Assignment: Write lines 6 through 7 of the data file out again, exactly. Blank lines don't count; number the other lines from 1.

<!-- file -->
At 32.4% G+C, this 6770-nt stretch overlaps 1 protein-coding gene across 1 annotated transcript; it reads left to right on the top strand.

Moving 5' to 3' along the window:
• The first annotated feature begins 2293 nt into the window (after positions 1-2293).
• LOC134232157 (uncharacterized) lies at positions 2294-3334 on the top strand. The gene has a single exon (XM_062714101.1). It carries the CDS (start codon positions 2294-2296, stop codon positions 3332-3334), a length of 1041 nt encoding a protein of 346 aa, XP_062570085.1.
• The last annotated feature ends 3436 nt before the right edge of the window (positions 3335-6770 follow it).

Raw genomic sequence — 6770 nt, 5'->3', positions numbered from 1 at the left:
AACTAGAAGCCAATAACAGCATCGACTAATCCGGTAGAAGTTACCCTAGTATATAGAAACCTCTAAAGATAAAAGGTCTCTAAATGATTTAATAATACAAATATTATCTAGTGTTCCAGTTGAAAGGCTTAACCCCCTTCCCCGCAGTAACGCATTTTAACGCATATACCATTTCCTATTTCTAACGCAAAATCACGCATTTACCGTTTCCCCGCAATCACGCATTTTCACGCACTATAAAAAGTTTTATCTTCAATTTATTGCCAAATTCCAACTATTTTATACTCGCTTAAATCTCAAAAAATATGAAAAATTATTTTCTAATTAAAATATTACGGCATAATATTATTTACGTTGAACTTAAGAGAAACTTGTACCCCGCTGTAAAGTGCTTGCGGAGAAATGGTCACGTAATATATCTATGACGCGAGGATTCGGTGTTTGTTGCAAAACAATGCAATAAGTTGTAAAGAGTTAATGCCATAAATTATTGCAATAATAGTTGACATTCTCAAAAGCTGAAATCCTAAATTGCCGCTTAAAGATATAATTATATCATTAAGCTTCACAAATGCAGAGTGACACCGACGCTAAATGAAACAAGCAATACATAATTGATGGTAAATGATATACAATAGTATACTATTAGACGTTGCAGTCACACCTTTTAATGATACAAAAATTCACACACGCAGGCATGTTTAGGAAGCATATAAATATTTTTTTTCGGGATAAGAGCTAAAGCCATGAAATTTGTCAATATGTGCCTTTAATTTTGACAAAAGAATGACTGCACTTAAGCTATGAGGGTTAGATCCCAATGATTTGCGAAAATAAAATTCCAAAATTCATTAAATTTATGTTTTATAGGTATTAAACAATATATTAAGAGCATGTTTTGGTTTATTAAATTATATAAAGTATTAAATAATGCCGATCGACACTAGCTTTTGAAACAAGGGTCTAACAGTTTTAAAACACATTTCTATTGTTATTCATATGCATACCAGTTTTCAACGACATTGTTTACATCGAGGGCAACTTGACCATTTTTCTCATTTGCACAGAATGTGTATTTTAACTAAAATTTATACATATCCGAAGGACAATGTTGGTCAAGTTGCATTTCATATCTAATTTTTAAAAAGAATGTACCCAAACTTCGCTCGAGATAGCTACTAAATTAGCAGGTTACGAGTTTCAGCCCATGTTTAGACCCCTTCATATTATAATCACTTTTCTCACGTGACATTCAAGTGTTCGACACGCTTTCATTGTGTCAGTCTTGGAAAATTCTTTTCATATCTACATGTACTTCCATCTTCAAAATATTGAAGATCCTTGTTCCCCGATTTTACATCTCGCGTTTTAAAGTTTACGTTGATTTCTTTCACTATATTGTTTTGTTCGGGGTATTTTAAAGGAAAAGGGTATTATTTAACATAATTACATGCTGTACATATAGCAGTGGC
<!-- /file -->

Raw genomic sequence — 6770 nt, 5'->3', positions numbered from 1 at the left:
AACTAGAAGCCAATAACAGCATCGACTAATCCGGTAGAAGTTACCCTAGTATATAGAAACCTCTAAAGATAAAAGGTCTCTAAATGATTTAATAATACAAATATTATCTAGTGTTCCAGTTGAAAGGCTTAACCCCCTTCCCCGCAGTAACGCATTTTAACGCATATACCATTTCCTATTTCTAACGCAAAATCACGCATTTACCGTTTCCCCGCAATCACGCATTTTCACGCACTATAAAAAGTTTTATCTTCAATTTATTGCCAAATTCCAACTATTTTATACTCGCTTAAATCTCAAAAAATATGAAAAATTATTTTCTAATTAAAATATTACGGCATAATATTATTTACGTTGAACTTAAGAGAAACTTGTACCCCGCTGTAAAGTGCTTGCGGAGAAATGGTCACGTAATATATCTATGACGCGAGGATTCGGTGTTTGTTGCAAAACAATGCAATAAGTTGTAAAGAGTTAATGCCATAAATTATTGCAATAATAGTTGACATTCTCAAAAGCTGAAATCCTAAATTGCCGCTTAAAGATATAATTATATCATTAAGCTTCACAAATGCAGAGTGACACCGACGCTAAATGAAACAAGCAATACATAATTGATGGTAAATGATATACAATAGTATACTATTAGACGTTGCAGTCACACCTTTTAATGATACAAAAATTCACACACGCAGGCATGTTTAGGAAGCATATAAATATTTTTTTTCGGGATAAGAGCTAAAGCCATGAAATTTGTCAATATGTGCCTTTAATTTTGACAAAAGAATGACTGCACTTAAGCTATGAGGGTTAGATCCCAATGATTTGCGAAAATAAAATTCCAAAATTCATTAAATTTATGTTTTATAGGTATTAAACAATATATTAAGAGCATGTTTTGGTTTATTAAATTATATAAAGTATTAAATAATGCCGATCGACACTAGCTTTTGAAACAAGGGTCTAACAGTTTTAAAACACATTTCTATTGTTATTCATATGCATACCAGTTTTCAACGACATTGTTTACATCGAGGGCAACTTGACCATTTTTCTCATTTGCACAGAATGTGTATTTTAACTAAAATTTATACATATCCGAAGGACAATGTTGGTCAAGTTGCATTTCATATCTAATTTTTAAAAAGAATGTACCCAAACTTCGCTCGAGATAGCTACTAAATTAGCAGGTTACGAGTTTCAGCCCATGTTTAGACCCCTTCATATTATAATCACTTTTCTCACGTGACATTCAAGTGTTCGACACGCTTTCATTGTGTCAGTCTTGGAAAATTCTTTTCATATCTACATGTACTTCCATCTTCAAAATATTGAAGATCCTTGTTCCCCGATTTTACATCTCGCGTTTTAAAGTTTACGTTGATTTCTTTCACTATATTGTTTTGTTCGGGGTATTTTAAAGGAAAAGGGTATTATTTAACATAATTACATGCTGTACATATAGCAGTGGC